New Delhi: India, sources said, will seek certain "carve-outs" to ensure special and differential treatment for developing countries that are not quite engaged in distant water fishing in the World Trade Organisation's (WTO) 12th Ministerial Conference to be held between June 12-15 at Geneva, sources said on Wednesday.
India also wants a 25-year exemption for these countries from overfishing subsidy prohibition so that they have some policy space to develop their vastly-underdeveloped distant water fishing segment. At the same time, it suggests big subsidisers abolish their dole-outs for fishing in areas beyond their exclusive economic zones (200 nautical miles) within these 25 years, which will then set the stage for developing nations to follow suit.
Most developing countries' per capita fisheries subsidy is minuscule compared to advanced fishing nations. Countries like India, which are yet to establish large fishing capacities, cannot be expected to sacrifice their future policy space because some members provided considerable subsidies to overexploit fisheries resources and are able to continue to engage in unsustainable fishing.
According to sources, India needs special and differential treatment to protect the livelihoods of poor fishers and address food security concerns of a nation, have the necessary policy space for developing the fisheries sector, and sufficient time to put in place systems to implement the disciplines under overcapacity and overfishing, illegal, unreported unregulated and overfished.
Sources said that the fisheries agreement has to be seen in the context of existing international instruments and the laws of the sea. The sovereign rights of coastal states to explore and manage the living resources within their maritime jurisdiction, enshrined in international instruments, must be protected.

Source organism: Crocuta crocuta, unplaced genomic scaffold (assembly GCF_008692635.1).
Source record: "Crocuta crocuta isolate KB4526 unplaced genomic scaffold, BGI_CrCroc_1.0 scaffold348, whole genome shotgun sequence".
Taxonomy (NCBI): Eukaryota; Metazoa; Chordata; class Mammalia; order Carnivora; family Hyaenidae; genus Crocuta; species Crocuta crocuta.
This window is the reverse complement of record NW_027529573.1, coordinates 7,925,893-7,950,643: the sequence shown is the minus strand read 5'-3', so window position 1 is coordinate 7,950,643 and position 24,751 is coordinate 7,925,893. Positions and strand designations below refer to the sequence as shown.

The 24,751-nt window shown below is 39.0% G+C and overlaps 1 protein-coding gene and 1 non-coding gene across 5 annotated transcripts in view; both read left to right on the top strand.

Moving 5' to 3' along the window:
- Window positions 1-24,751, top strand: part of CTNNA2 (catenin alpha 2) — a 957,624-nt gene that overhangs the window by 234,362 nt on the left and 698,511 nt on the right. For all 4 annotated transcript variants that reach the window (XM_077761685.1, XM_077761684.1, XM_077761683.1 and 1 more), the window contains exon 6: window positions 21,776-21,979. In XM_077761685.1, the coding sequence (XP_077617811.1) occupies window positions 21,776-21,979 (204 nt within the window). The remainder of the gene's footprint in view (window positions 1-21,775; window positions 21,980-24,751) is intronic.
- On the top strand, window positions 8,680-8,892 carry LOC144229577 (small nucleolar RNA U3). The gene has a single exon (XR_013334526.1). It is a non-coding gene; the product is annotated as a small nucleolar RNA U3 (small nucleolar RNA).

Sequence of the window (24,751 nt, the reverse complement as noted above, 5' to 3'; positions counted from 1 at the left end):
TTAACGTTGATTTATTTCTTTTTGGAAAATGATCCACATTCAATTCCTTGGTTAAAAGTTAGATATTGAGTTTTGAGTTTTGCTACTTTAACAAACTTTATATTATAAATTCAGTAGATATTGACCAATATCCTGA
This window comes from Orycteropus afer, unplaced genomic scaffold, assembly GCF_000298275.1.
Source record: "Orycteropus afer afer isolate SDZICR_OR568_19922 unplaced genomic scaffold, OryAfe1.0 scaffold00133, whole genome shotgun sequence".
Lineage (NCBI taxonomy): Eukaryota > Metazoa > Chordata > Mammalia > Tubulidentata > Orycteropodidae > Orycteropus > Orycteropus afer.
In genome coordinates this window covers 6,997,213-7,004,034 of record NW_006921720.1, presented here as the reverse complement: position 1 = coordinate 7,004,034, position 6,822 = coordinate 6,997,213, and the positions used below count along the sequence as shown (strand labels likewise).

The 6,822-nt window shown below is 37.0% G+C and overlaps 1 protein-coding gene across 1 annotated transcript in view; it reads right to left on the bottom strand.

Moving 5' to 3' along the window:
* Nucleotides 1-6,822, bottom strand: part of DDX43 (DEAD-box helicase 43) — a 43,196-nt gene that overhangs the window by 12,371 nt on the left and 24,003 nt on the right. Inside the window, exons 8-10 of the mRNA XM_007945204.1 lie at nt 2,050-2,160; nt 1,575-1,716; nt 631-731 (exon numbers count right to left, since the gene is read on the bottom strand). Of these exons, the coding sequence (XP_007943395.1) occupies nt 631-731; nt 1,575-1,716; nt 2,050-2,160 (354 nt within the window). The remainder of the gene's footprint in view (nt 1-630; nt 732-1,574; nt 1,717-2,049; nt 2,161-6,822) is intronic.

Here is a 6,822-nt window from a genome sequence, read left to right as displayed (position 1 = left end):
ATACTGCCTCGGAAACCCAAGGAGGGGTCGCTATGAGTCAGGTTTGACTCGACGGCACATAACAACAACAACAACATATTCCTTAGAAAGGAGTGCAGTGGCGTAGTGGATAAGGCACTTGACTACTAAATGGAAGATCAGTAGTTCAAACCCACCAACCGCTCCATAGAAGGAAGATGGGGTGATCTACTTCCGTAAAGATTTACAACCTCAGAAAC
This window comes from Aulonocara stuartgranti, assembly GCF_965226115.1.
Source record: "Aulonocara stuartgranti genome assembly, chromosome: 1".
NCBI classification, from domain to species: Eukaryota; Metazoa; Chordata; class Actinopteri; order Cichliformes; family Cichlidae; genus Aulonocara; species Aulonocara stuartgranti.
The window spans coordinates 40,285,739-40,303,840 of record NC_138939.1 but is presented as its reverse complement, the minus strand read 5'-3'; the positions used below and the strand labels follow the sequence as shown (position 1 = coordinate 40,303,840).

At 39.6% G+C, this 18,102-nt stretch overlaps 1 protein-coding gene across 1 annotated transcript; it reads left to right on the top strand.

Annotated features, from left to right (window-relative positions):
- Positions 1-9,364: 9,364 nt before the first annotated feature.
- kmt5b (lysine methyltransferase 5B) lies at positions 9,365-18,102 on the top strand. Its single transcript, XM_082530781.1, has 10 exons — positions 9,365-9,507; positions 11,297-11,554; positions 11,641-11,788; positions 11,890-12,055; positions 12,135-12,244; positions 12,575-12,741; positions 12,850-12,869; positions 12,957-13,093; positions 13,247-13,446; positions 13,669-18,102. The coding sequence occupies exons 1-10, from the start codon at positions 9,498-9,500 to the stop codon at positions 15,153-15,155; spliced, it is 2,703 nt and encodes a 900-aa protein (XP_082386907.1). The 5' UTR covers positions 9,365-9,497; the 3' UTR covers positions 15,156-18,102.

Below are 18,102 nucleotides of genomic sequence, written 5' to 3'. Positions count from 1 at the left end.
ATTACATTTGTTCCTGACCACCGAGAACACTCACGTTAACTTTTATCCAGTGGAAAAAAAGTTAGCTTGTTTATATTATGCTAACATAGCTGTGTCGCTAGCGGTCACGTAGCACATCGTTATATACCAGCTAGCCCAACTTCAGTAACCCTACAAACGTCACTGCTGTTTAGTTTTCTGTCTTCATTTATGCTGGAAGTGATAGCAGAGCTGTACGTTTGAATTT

On India's commitment to conclude the negotiations, the source said that it is worth noting that the protection of the environment has been ingrained in the Indian ethos for ages and has been repeatedly emphasized in various international forums.
India is committed to concluding the negotiations so long as it provides space for equitable growth and freedom in developing fishing capacities for the future without locking members into disadvantageous arrangements in perpetuity.
India is actively participating in the focused discussions held at the WTO. The last week of discussions and negotiations took place, where India participated in a few small group discussions and bilateral meetings with the EU, China, Australia and Japan.
"We have strongly reiterated our position on non-specific fuel subsidies, a higher transition period of up to 25 years under special and differential treatment for developing countries, prohibition of subsidies for distant water fishing, protection for artisanal and small-scale fisheries and exemption up to the maritime limit 200NM. Starting from May 30, 2022 the negotiations would continue daily for a week to reach an outcome", as per sources.